How do you make parging smooth with a sponge?

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  #1  
Old 07-10-18, 02:35 PM
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How do you make parging smooth with a sponge?

I'm parging an exterior wall. I want it to look smooth. I've watched videos, bought different size trowels, and tried using a sponge. When they use a sponge in videos, it comes out perfectly. But when I use a sponge, it looks terrible. It looks worse than just leaving it the way I spread it on. It's not smooth at all. It does get rid of jagged edges and evens it out, but it ends up looking all grainy. Using a large rectangular trowel doesn't work for me at all - not even to spread the mortar on in the first place. I've watched videos of them using one of those trowels, and it looks easy, but it doesn't work when I do it. I use a triangular trowel to spread the mortar on because that works the best. Then, I tool it down using a tuck pointing trowel. That makes it look smoother than a sponge, but it takes forever, and it's still not actually smooth at all, because there are lines everywhere. It ends up looking sort of like this, but with more lines: https://farm4.static.flickr.com/3611...53248957c6.jpg

Using a sponge instead of a tuck pointing trowel, or after using the tuck pointing trowel, turns out sort of like this, only rougher: https://d12m281ylf13f0.cloudfront.ne...rge_coat_2.jpg

So what am I doing wrong? Is there a specific type of sponge you're supposed to use? I see them using regular sponges in videos so that's what I used. Are they using a mix which is only for parging? Is there a specific amount of time you're supposed to wait before wiping the parge?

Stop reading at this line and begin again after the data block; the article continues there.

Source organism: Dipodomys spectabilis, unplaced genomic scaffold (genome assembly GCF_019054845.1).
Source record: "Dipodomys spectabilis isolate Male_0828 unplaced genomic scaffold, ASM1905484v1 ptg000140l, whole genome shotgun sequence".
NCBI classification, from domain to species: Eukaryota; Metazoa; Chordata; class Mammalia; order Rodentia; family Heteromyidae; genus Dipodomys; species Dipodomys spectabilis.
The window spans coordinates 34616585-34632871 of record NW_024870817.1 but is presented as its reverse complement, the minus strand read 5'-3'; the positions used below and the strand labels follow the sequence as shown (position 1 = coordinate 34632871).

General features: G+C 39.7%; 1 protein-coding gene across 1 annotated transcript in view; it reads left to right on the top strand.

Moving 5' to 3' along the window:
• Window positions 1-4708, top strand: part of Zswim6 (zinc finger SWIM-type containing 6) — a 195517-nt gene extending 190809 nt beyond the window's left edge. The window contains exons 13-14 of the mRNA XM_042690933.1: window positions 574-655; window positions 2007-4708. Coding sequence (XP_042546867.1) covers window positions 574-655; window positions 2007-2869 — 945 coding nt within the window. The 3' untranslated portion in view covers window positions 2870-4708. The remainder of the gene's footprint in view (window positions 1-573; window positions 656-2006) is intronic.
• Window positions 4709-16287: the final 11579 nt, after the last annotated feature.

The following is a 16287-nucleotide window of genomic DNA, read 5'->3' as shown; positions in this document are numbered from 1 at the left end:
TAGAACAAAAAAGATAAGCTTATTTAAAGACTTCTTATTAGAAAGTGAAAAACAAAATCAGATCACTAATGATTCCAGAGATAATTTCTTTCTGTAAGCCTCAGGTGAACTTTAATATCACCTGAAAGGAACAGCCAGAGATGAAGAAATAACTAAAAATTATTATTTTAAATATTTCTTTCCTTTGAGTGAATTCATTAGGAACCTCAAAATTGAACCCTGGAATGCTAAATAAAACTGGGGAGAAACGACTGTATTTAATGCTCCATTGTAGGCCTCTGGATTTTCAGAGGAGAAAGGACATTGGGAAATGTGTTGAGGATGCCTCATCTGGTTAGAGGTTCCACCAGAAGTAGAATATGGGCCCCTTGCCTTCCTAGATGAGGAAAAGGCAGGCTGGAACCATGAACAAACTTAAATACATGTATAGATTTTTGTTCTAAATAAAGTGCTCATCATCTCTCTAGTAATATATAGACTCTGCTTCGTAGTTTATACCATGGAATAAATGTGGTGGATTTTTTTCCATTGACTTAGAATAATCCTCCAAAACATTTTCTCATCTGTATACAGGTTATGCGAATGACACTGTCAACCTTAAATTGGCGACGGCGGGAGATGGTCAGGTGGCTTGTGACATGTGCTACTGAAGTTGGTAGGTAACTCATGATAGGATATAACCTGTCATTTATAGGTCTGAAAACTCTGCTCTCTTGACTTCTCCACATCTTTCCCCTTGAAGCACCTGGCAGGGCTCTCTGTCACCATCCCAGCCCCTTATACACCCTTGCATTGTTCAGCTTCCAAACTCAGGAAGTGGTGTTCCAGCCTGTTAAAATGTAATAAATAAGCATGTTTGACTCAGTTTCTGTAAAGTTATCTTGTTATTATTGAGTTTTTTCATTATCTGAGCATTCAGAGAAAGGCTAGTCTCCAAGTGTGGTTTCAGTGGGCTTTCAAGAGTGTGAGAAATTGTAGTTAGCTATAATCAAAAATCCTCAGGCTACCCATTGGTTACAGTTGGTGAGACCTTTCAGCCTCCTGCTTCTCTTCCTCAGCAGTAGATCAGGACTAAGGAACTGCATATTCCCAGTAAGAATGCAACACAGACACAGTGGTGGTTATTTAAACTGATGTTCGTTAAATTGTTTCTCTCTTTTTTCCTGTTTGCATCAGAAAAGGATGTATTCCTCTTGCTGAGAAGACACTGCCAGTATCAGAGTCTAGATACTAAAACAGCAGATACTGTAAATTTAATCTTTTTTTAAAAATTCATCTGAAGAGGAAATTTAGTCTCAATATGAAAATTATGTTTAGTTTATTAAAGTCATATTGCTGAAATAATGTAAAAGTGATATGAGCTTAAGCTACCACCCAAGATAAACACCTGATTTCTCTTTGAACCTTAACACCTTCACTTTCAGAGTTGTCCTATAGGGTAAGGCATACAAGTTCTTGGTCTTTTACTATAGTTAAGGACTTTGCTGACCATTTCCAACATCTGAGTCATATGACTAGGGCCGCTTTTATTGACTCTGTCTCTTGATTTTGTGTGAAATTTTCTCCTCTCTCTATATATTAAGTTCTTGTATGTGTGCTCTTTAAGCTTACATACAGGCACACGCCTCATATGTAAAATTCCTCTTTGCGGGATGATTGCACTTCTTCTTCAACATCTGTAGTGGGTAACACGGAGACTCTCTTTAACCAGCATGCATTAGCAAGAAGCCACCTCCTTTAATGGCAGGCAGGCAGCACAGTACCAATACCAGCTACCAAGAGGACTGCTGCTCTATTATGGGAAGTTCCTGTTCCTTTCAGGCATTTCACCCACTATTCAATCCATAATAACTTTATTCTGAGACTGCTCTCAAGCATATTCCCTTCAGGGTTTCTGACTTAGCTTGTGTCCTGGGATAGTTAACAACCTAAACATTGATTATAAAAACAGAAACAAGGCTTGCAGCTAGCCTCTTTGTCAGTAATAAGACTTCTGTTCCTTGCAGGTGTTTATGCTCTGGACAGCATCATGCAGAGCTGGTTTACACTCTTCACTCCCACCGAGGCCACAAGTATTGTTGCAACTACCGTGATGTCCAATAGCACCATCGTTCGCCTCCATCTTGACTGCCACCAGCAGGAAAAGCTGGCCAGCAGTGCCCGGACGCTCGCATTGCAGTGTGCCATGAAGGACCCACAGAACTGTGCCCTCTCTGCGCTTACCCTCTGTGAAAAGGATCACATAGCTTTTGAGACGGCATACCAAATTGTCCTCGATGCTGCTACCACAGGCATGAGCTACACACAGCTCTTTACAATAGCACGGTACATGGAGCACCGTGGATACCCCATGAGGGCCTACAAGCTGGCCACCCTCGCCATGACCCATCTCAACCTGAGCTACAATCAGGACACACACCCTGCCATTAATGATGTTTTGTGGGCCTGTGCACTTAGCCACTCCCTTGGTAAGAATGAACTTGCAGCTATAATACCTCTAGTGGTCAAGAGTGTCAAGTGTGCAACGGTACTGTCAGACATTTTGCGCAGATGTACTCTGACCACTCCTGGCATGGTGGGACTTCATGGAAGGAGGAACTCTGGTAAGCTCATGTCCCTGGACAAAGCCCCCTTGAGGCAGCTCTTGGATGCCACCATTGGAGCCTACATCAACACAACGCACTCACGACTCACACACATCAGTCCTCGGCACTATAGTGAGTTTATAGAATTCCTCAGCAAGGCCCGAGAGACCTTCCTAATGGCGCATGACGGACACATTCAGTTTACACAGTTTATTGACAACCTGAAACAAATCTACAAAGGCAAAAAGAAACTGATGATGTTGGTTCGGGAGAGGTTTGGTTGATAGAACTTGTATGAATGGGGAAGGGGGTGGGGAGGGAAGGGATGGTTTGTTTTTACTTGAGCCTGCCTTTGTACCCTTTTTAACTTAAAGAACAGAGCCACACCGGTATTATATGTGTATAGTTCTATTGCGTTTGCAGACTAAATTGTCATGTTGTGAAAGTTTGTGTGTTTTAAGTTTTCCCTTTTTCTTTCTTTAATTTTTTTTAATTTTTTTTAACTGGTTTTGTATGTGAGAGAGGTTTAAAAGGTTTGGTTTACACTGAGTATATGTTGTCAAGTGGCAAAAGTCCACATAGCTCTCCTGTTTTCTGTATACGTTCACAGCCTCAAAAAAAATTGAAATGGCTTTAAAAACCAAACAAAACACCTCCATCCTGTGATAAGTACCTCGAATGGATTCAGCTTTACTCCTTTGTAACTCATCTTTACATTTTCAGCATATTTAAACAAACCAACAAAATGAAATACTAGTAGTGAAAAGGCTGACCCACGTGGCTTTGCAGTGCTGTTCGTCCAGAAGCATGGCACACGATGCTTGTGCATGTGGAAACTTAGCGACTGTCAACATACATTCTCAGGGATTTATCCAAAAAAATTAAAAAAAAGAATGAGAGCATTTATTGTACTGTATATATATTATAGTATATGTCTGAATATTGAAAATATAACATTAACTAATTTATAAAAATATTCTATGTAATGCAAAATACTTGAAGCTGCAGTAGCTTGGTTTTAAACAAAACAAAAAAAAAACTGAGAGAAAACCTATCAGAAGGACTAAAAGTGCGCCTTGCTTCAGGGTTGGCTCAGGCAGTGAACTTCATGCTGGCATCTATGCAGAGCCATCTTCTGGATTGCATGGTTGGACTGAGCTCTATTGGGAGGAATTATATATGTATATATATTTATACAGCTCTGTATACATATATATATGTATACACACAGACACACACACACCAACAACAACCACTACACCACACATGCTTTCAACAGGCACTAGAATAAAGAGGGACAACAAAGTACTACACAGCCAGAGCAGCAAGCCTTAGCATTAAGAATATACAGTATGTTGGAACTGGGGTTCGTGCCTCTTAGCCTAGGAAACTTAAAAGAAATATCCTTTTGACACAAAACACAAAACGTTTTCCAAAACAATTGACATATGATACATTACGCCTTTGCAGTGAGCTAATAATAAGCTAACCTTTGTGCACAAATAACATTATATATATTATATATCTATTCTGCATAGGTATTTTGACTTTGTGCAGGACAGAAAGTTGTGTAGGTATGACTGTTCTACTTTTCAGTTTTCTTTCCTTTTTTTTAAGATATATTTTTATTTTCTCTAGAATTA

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Old 07-10-18, 04:21 PM
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Practice... practice... practice... Like most things a video makes it look easy but it takes practice. It's not rocket science but there is definetely a "motion" to it. I think a hawk and rectangular trowel will probably end up being the best. A hawk isn't totally necessary but it does make it quicker to get the mortar onto the trowel and provides a nice edge to scrape your trowel if needed. I think a rectangular trowel is required. The straight edge allows you to uniformly smooth the material while the handle position allows your wrist to work in a strong position.
 
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Old 07-10-18, 04:33 PM
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Originally Posted by Pilot Dane View Post
Practice... practice... practice... Like most things a video makes it look easy but it takes practice. It's not rocket science but there is definetely a "motion" to it. I think a hawk and rectangular trowel will probably end up being the best. A hawk isn't totally necessary but it does make it quicker to get the mortar onto the trowel and provides a nice edge to scrape your trowel if needed. I think a rectangular trowel is required. The straight edge allows you to uniformly smooth the material while the handle position allows your wrist to work in a strong position.
But why does a sponge make it look worse no matter what I do? When I spread mortar on with a triangular trowel, it's smooth. I would just leave it like that except I want the whole thing to be smooth. Each time I spread more on beside it, I want that to be perfectly level with everything around it. I don't know how to explain this... It is smooth in that small section when you use a trowel. But only in that part. Not relative to all the other parts. They are also smooth in their sections but not relative to the last hunk of mortar you spread on beside them. A sponge is supposed to make it all smooth. But the sponge wrecks the smoothness by making it all grainy. It doesn't matter how wet the sponge is, or if I press gently with it or with more force. This is not supposed to be happening, so what am I doing wrong exactly.